Bacteria are everywhere, doing good things.
Date: 5/27/2012 9:21:48 PM ( 19 mon ) ... viewed 582 times
Bacteria don't make the world go around, but they do make it snow, they make our stools, and they make us well and/or they make us sick.
Without the right kinds of bacteria in our colon, we would have diarrhea all the time. We would not be able to get certain vitamins and nutrients our body needs. There are millions of each kind of bacteria in our colons, and 500 to 1000 different kinds, maybe more. This all adds up to there bieng "more bacterial cells in the human body than there are human cells". Really. Google it.
An important health dilema in the modern world has to do with FERMENTATION, a bacterial process where foods are fermented. And yes, there are other fermentation processes in this world besides beer.[beer has yeast poop in it!!]
Fermentation "takes too long" for the greedy food industry, and so they did away with the fermentation process in some foods that really do need to be fermented.
SOY, for example. We hear that "soy has been used by the Chinese for 1000s of years", but they - the food industry - don't bother to tell us that they allways fermented the soy for several days or even several weeks before eating it.
Fermentation allows foods to be kept in an edible condition for a long time, which was important before refrigeration was available to households.
Soy that has not been fermented - which is the case for almost every soy food product on store shelves - is simply not a healthy food choice. Read more about that here> http://www.naturalnews.com/025513.html
And then there is CHEESE. But cheese is fermented, right? Ahhh, yes, but not for long enough. There is a balance to be had, and only those "8 year old" cheddars are getting up to the bacterial counts needed for proper digestion.
This is just my theory, based on personal experience [that you do not want to hear about, lol], but I believe that "young cheese" will constipate, whereas "OLD CHEESE" will actually cure constipation.
Okay, I am done with food for now... but....
WAIT a minute, did I say that bacteria can make SNOW?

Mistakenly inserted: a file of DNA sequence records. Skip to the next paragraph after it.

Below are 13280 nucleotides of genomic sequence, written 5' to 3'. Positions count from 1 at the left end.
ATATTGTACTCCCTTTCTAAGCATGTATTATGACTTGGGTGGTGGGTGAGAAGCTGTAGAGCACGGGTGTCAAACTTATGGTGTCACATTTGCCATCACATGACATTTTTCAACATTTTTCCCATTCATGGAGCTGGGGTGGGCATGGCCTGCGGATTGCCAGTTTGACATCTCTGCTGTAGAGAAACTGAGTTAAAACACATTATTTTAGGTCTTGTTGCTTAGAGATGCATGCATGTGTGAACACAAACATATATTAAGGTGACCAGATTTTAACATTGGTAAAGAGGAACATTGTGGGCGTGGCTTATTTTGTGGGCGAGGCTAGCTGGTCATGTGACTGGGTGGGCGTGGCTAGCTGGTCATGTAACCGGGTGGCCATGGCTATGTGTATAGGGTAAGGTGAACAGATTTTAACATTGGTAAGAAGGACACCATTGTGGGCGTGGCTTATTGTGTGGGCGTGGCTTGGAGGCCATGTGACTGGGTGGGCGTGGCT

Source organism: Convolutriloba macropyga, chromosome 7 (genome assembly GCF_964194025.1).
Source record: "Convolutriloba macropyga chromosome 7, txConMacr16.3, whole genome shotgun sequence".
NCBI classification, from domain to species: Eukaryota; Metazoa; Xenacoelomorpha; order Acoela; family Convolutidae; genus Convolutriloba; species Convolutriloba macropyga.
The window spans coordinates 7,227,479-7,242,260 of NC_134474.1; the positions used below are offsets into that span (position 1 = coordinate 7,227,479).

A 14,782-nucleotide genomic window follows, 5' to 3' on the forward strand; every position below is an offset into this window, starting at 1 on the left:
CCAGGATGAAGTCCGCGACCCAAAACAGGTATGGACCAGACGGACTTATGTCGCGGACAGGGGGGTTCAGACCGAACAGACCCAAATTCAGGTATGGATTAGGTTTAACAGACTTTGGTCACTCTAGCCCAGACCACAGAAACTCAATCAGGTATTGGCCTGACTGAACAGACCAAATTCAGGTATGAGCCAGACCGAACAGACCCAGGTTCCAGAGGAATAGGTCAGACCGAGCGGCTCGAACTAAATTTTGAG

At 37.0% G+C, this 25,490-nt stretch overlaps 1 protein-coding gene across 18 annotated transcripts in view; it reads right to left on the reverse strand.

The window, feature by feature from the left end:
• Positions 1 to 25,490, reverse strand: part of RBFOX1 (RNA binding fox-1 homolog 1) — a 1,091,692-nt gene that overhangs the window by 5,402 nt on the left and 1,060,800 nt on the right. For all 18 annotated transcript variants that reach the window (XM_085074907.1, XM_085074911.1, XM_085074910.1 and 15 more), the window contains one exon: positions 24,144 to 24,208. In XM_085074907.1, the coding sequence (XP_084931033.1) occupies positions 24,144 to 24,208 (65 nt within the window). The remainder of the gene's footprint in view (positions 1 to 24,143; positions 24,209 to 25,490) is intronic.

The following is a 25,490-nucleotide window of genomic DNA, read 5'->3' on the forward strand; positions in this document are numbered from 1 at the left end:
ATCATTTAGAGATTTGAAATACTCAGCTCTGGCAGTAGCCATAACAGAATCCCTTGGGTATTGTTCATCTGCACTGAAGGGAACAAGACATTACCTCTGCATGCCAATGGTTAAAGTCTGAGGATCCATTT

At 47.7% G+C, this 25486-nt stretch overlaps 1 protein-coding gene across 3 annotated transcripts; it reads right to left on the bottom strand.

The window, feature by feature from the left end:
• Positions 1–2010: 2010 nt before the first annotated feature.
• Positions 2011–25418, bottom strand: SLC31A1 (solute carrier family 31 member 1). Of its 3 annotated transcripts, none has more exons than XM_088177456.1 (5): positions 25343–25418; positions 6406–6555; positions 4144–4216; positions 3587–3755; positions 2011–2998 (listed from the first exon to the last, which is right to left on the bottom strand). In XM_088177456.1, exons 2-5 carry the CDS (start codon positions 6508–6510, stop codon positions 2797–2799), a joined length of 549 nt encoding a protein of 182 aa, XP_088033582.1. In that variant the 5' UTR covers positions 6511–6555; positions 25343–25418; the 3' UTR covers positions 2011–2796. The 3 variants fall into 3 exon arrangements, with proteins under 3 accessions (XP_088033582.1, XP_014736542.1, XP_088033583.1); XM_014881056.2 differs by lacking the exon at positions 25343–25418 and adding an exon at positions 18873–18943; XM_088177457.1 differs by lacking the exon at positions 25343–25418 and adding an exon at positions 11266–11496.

Yup - when snowflakes form in the atmosphere, they do so around what is called "ice nucleators" or "ice-forming nuclei" where the moisture in the air huddles around whatever particles are up there, and then they begin to fall towards Earth's surface.
In one study they found that between "45% and 95%" of ice nucleators were bacterial!! How in the heck, you say, and I agree.
What KINDS of bacteria are up there, acting as ice forming nucleators? The answer was found in 2008 studies that found these bacteria were associated with plants, and some were algae, and the "non bacterial but nonetheless biological" ones included pollen spores. The samples were collected from clouds. If clams have legs, I guess bacteria can fly!!
Here, FYI, let them tell it in their own words - QUOTE:
The most widespread and well-studied biological aerosols with ice-nucleating activity are comprised of certain species of plant-associated bacteria (Pseudomonas syringae, Pseudomonas viridiflava, Pseudomonas fluorescens, Pantoea agglomerans, and Xanthomonas campestris), but also fungi (e.g., Fusarium avenaceum), algae such as Chlorella minutissima, and birch pollen (5). P. syringae (6–8) and F. avenaceum (7) in particular have been detected in atmospheric aerosols and clouds. Ice-nucleating strains of P. syringae possess a 120- to 180-kDa ice nucleation active protein in their outer membrane comprised of contiguous repeats of a consensus octapeptide; the protein binds water molecules in an ordered arrangement, providing a nucleating template that enhances ice crystal formation
It is a bacterial world, let that cheese age well.
Add This Entry To Your CureZone Favorites!